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Aspiration of Subglottic Secretions Using Hi-Lo Evac Endotracheal Tube: Tube Size and Incidence of Suction Lumen Dysfunction

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ClinicalTrials.gov Identifier: NCT00450476
Recruitment Status : Unknown
Verified March 2007 by University Hospital, Alexandroupolis.
Recruitment status was:  Recruiting
First Posted : March 22, 2007
Last Update Posted : March 22, 2007
Sponsor:
Information provided by:

Study Description
Brief Summary:
To evaluate the correlation between endotracheal tube size and incidence of dysfunction of suction lumen of Hi-Lo Evac endotracheal tube in critically ill patients who required mechanical ventilation for more than 48 hours.

Condition or disease Intervention/treatment Phase
Aspiration of Subglottic Secretions Device: Hi-Lo Evac Endotracheal Tube Phase 4

Detailed Description:
In mechanically ventilated patients, aspiration of subglottic secretions is a widely used intervention for prevention of ventilator-associated pneumonia. Using Hi–Lo® Evac endotracheal tube (Hi-Lo Evac; Mallinckrodt; Athlone, Ireland), dysfunction of suction lumen and subsequent failure to aspirate the subglottic secretions is not uncommon. The objective of this prospective observational study is to determine the causes and the incidence of suction lumen dysfunction of Evac endotracheal tube.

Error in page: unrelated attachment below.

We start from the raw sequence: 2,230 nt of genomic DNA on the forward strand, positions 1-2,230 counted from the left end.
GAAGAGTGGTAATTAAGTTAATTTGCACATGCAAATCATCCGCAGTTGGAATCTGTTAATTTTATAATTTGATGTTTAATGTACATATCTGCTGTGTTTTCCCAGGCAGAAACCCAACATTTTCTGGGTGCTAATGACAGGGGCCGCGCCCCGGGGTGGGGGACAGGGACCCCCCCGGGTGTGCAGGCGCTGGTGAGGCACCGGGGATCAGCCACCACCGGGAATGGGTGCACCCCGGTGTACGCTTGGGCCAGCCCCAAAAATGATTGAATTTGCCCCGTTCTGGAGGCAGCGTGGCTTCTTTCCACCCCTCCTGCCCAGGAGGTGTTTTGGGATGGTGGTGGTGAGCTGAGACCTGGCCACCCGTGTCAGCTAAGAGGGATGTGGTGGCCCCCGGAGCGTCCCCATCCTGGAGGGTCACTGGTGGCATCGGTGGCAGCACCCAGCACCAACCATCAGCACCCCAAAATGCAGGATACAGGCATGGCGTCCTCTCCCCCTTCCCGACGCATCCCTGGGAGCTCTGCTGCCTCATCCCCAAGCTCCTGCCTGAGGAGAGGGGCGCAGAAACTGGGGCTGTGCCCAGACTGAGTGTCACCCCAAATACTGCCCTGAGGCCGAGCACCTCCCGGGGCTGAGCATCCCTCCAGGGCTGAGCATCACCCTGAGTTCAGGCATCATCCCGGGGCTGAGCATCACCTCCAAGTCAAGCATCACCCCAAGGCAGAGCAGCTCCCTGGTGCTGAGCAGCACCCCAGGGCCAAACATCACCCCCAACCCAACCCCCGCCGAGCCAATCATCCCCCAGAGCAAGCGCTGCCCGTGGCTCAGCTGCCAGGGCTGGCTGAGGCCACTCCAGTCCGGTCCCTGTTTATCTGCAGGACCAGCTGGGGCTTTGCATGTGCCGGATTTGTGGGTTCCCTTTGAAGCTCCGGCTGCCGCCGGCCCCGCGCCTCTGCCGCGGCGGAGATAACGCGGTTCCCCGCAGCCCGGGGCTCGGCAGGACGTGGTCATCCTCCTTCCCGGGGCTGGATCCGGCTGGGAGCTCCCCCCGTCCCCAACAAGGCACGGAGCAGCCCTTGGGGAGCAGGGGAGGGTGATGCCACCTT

Study Design

Study Type : Observational
Estimated Enrollment : 60 participants
Allocation: Random Sample
Primary Purpose: Screening
Time Perspective: Cross-Sectional
Time Perspective: Prospective
Official Title: Aspiration of Subglottic Secretions in Intubated Critically Ill Patients Using Hi-Lo Evac Endotracheal Tube: Correlation Between Tube Size and Incidence of Suction Lumen Dysfunction
Study Start Date : January 2007
Groups and Cohorts


Outcome Measures

Eligibility Criteria

Information from the National Library of Medicine

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Ages Eligible for Study:   18 Years to 90 Years   (Adult, Senior)
Sexes Eligible for Study:   All
Accepts Healthy Volunteers:   No
Criteria

Inclusion Criteria:

  • Critically ill patients with orotracheal intubation and anticipated duration of intubation more than 48 hours
Contacts and Locations

Information from the National Library of Medicine

To learn more about this study, you or your doctor may contact the study research staff using the contact information provided by the sponsor.

Please refer to this study by its ClinicalTrials.gov identifier (NCT number): NCT00450476


Contacts
Contact: Christos K Dragoumanis, MD, PhD 00302551075085 christosdragoumanis@gmail.com

Locations
Greece
University General Hospital of Alexandroupolis Recruiting
Alexandroupolis, Evros, Greece, 68100
Principal Investigator: Christos K Dragoumanis, MD, PhD         
Sub-Investigator: Vassilios Papaiannou, MD, PhD         
Sub-Investigator: Dimitrios Konstantonis, MD, PhD         
Sponsors and Collaborators
University Hospital, Alexandroupolis
Investigators
Principal Investigator: Christos K Dragoumanis, MD, PhD Intensive Care Unit, University Hospital of Alexandroupolis
More Information

ClinicalTrials.gov Identifier: NCT00450476     History of Changes
Other Study ID Numbers: 30/3/25-01-2007
First Posted: March 22, 2007    Key Record Dates
Last Update Posted: March 22, 2007
Last Verified: March 2007

Keywords provided by University Hospital, Alexandroupolis:
ventilator associated pneumonia
prevention
endotracheal intubation
mechanical ventilation